Sick of watching Amazon and Google have all the fun, IBM has officially unveiled its very own smart assistant based on its storied Watson technology, simply named the Watson Assistant (opens in new tab).
Using Watson as the base of its AI calculations and formerly known as ‘Watson Conversation,’ the Watson Assistant will be accessible via text or voice. IBM’s partners can also choose to incorporate the assistant into their devices or services.
Herein lies the purported beauty behind Watson Assistant.
IBM isn’t tying its Watson Assistant to any one device or category, but rather licensing out the technology to its countless business partners to implement into their own products and services. With this, IBM’s goal is to get Watson into all sorts of artificial intelligence or machine learning applications.
Whether in your smart home or in your car – as IBM demonstrated at its inaugural Think conference in Las Vegas through a concept Maserati GranCabrio’s digital cockpit, Engadget reports (opens in new tab) – or even in your hotel room, the idea is for Watson to make those experiences easier.
For instance, in IBM’s example scenario a Watson-powered hotel automatically checks in guests while the room spools up the user’s favorite music and temperature preference; the service could also supply users with a rental car before their arrival. In this scenario, you’d unlock your hotel door with an electronic key in your phone, natch.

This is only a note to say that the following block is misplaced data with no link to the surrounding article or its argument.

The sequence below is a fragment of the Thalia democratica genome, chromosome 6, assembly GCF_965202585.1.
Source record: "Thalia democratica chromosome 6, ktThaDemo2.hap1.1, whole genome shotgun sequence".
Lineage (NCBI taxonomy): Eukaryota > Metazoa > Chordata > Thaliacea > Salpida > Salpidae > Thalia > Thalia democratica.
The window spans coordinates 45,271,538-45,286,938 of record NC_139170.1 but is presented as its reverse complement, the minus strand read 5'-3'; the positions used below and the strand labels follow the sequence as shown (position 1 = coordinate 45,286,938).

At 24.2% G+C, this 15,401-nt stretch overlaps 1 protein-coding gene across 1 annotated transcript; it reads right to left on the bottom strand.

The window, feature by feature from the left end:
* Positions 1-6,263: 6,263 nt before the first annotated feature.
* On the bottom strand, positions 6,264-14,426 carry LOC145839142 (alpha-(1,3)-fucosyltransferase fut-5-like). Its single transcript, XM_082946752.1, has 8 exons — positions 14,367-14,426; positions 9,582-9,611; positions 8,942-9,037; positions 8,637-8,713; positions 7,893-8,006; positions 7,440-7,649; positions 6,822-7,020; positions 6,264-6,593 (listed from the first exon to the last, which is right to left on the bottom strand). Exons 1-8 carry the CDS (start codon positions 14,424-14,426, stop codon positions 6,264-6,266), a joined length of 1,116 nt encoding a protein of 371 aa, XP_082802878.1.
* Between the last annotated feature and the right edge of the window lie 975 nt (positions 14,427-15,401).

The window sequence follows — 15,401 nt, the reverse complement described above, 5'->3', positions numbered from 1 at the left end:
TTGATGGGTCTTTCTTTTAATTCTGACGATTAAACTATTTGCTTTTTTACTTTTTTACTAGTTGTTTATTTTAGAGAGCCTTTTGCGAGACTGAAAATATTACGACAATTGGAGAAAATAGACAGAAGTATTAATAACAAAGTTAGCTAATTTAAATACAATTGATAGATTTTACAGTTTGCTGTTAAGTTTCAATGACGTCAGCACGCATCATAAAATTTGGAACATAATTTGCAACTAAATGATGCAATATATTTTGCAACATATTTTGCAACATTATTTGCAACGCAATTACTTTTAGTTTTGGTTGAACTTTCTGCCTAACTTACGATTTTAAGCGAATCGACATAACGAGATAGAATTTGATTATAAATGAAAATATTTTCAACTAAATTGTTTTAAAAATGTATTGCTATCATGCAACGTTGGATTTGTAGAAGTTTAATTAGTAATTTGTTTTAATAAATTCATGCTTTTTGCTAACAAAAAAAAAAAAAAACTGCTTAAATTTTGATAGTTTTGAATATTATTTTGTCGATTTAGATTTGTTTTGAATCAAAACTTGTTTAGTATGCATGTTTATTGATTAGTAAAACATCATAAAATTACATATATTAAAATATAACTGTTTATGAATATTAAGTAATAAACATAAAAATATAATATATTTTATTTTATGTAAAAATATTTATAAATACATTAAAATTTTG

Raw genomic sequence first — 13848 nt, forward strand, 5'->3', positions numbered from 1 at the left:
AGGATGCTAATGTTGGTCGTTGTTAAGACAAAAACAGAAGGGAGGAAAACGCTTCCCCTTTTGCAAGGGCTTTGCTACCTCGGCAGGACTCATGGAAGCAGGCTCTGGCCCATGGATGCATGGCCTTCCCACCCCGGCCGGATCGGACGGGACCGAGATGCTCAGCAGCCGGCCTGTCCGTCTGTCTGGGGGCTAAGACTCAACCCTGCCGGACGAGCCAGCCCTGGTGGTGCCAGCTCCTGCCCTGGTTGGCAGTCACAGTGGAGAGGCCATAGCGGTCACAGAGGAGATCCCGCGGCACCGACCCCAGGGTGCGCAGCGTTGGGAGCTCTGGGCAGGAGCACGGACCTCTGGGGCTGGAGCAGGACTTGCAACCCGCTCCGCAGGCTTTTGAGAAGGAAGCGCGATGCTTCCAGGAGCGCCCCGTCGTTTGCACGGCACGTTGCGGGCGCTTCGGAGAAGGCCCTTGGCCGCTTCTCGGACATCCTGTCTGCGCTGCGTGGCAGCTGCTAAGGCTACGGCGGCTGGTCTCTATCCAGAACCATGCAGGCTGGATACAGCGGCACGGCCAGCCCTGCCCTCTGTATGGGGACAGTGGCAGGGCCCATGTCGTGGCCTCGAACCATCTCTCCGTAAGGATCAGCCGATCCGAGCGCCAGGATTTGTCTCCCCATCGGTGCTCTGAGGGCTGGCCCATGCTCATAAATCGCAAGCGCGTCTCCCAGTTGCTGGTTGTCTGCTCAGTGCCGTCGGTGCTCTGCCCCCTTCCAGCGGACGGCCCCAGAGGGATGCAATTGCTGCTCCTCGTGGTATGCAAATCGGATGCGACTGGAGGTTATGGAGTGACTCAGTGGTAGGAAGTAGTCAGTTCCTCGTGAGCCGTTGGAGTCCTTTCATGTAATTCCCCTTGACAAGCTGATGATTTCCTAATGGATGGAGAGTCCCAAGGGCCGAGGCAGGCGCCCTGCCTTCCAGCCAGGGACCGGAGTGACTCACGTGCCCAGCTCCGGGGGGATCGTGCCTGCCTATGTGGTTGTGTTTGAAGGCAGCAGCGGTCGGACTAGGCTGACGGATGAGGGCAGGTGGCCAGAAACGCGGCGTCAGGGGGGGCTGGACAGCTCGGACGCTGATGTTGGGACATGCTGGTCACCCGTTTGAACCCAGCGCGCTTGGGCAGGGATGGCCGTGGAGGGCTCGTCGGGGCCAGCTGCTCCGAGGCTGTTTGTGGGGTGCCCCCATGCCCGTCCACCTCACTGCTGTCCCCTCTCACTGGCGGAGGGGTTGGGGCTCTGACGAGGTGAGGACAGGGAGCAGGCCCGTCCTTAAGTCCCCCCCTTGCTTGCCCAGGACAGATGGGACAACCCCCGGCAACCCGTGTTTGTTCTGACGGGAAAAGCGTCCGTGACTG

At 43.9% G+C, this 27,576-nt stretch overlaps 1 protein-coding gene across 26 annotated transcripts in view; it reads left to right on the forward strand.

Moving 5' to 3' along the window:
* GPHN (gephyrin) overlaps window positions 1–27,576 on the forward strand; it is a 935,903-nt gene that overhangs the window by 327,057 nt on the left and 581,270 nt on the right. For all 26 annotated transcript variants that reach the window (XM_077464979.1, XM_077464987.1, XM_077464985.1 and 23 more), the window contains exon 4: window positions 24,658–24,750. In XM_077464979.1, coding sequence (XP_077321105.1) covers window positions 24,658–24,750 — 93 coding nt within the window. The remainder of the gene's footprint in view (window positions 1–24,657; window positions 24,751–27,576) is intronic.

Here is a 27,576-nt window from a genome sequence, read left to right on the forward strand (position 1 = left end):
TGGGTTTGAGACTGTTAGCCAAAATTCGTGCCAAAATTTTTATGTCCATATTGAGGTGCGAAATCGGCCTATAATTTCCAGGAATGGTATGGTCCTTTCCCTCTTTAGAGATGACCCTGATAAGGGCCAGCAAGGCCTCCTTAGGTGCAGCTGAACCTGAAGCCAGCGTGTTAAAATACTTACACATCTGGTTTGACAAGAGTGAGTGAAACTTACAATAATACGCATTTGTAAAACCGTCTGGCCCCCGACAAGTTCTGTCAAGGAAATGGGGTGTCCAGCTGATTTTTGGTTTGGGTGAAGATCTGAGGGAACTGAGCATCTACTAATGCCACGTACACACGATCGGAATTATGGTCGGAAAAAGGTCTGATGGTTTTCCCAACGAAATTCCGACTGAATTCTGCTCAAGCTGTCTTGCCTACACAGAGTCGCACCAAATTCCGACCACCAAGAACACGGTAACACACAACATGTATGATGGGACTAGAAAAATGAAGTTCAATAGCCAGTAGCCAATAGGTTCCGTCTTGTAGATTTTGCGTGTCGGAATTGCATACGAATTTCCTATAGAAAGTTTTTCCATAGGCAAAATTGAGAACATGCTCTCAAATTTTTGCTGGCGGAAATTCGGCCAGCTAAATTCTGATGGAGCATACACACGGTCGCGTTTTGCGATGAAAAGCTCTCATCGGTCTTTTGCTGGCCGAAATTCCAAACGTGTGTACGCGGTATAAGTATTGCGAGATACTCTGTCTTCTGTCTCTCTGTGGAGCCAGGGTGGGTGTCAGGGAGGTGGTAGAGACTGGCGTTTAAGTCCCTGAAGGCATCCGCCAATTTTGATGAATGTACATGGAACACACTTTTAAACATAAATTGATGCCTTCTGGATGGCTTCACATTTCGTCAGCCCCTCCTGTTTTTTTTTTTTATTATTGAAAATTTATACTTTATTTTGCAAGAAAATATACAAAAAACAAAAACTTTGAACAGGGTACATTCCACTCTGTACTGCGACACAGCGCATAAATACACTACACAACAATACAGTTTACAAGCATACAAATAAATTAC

The guerrilla fighter in the smart assistant wars
This is clearly IBM’s move to beat its more consumer-bent competitors to a smart assistant for commercial partners, and a follow-up to its Watson for Cybersecurity service. Smart assistants like Amazon’s Alexa and Google’s Assistant may have all but conquered the smartphone, tablet, and corners of the smart home, but not so the professional world.
That’s because these assistants have only recently began branching out into other products, almost all of which are consumer-oriented devices and services. Watson Assistant, on the other hand, was built expressly to power businesses’ smart assistant efforts.
On top of that, IBM touts that its approach to smart assistants is, well, smarter, with Watson Assistant promising to learn from your commands and actions and how you carry them out, remembering your preferences. If you allow these Watson-based devices or services to share data over the IBM Cloud that makes the assistant work, Watson Assistant can engage in more realistic conversations with context.
Of course, this assumes mass adoption, not to mention your comfort level with Watson-based services and products sharing your data amongst themselves. IBM promises that Watson is ready and able to protect your data, naturally.
We’ll have to wait some time to see whether Watson Assistant can present a challenged to Alexa and Google Assistant, especially in the car and home categories. Regardless, more choice never hurt anyone.
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